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New research sheds light on how to choose quality eHealth tools

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With so many eHealth tools available, it can be challenging to select the best one for a specific health need. A recent study published in JMIR Human Factors provides valuable insights on how to choose quality eHealth tools in an evolving landscape of digital health technology. This study comprehensively examined how the quality and impact of eHealth tools are currently assessed.

Led by Dr. Christine Jacob, a health tech researcher at the University of Applied Sciences and Arts Northwestern Switzerland FHNW, the study found that presently there is no single framework used uniformly to assess eHealth tools. Efforts to standardize are faced with challenges, such as a lack of comparability and practicability, gaps in criteria completeness of the individual frameworks, validation issues, and regulatory complexity.

The researchers propose a new sociotechnical framework for assessing eHealth tools—this framework aims to balance different aspects of the health care ecosystem and considers potential implementation challenges. It classifies relevant assessment criteria into technical, social, and organizational categories and factors in the interplay between these aspects.

The findings from this study can be immensely valuable to clinicians, pharmaceutical executives, insurance professionals, technology providers, as well as policymakers. The authors hope that their work will help these stakeholders make more informed decisions about which eHealth tools to use, invest in or partner with, endorse to patients, or reimburse based on their potential quality and impact. Overall, this study provides a valuable resource for anyone looking to choose a quality eHealth tool.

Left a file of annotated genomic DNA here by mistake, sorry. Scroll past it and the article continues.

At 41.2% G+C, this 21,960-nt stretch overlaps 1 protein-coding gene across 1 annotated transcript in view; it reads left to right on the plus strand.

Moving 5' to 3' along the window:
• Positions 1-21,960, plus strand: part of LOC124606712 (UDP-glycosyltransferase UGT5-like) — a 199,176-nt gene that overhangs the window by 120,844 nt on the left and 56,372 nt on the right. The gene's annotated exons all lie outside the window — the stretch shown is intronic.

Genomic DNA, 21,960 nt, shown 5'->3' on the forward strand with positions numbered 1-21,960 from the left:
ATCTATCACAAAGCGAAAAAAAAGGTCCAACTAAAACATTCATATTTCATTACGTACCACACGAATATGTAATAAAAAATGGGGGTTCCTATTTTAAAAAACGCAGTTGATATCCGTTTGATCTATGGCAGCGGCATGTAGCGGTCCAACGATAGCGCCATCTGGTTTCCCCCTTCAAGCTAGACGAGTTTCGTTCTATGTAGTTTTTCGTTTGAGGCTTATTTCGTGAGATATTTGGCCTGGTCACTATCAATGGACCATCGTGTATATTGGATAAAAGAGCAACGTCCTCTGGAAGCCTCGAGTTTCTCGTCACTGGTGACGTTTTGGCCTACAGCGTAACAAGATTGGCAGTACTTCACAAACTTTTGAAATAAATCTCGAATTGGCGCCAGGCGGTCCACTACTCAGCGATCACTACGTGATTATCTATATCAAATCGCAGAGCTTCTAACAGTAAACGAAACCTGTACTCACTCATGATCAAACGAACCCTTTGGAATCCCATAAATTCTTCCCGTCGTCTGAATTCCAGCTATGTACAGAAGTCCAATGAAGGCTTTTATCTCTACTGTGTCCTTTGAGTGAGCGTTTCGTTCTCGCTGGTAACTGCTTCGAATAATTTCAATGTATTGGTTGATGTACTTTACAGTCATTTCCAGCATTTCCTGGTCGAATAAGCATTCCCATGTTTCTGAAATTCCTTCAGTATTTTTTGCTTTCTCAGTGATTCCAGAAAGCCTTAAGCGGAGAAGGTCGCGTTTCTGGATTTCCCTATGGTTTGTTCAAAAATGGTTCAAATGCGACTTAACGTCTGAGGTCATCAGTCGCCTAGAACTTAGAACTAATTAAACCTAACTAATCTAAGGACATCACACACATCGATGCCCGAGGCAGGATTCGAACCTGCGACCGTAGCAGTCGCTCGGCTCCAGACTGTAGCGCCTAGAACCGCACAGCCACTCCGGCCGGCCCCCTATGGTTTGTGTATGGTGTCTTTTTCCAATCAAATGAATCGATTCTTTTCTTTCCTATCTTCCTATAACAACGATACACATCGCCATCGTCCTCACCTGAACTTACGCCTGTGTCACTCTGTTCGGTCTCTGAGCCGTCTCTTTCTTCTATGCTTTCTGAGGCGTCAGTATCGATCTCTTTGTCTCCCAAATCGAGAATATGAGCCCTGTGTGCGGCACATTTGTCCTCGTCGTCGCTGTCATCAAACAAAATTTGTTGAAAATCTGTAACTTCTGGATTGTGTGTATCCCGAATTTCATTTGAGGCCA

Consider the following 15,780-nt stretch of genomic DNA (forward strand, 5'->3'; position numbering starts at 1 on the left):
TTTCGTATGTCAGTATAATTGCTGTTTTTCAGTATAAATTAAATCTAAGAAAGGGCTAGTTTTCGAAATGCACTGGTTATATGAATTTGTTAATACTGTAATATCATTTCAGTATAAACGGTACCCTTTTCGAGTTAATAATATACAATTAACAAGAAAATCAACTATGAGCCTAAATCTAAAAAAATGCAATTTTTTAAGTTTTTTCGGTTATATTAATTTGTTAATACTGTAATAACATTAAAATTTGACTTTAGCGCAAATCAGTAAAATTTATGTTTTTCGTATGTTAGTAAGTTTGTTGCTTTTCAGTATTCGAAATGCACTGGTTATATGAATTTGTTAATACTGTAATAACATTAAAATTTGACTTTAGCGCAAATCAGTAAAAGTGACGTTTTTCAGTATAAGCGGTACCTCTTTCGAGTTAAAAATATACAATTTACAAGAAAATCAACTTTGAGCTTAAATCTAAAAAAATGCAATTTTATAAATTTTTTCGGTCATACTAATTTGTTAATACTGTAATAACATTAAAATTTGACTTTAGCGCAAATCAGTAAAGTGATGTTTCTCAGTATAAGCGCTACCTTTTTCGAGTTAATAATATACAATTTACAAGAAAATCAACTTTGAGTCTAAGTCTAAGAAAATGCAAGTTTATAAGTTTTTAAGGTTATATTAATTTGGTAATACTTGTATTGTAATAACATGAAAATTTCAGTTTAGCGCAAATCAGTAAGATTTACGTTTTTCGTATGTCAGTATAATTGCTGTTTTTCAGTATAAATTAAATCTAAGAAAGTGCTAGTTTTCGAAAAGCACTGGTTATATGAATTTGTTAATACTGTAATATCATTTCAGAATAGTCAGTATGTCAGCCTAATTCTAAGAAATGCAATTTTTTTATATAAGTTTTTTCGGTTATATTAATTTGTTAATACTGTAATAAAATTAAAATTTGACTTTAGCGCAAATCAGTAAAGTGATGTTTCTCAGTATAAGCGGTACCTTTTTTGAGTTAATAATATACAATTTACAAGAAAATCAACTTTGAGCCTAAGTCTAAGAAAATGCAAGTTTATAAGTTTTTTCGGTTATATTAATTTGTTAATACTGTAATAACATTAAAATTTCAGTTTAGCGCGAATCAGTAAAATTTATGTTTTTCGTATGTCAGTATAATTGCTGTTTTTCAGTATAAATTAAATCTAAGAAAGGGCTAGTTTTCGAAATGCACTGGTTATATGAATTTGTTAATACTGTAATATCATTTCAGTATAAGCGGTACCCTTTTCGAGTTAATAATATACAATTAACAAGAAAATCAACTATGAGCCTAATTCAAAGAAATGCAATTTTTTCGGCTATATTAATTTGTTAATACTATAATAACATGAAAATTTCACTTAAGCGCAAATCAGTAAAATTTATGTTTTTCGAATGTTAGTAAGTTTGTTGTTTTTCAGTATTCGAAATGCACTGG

"To make these results more accessible and usable to the relevant stakeholders, we will work with an including clinicians, patient advocates, eHealth providers, eHealth experts, Pharma executives, researchers, insurance experts, investors, and regulatory experts to co-create and validate an educational practical toolbox that aims to help raise awareness about the relevant assessment criteria for eHealth tools," says Christine Jacob, the project lead and the first author of the study.

More information: Christine Jacob et al, Assessing the Quality and Impact of eHealth Tools: Systematic Literature Review and Narrative Synthesis, JMIR Human Factors (2023). DOI: 10.2196/45143

Provided by JMIR Publications
Citation: New research sheds light on how to choose quality eHealth tools (2023, April 25) retrieved 29 November 2023 from
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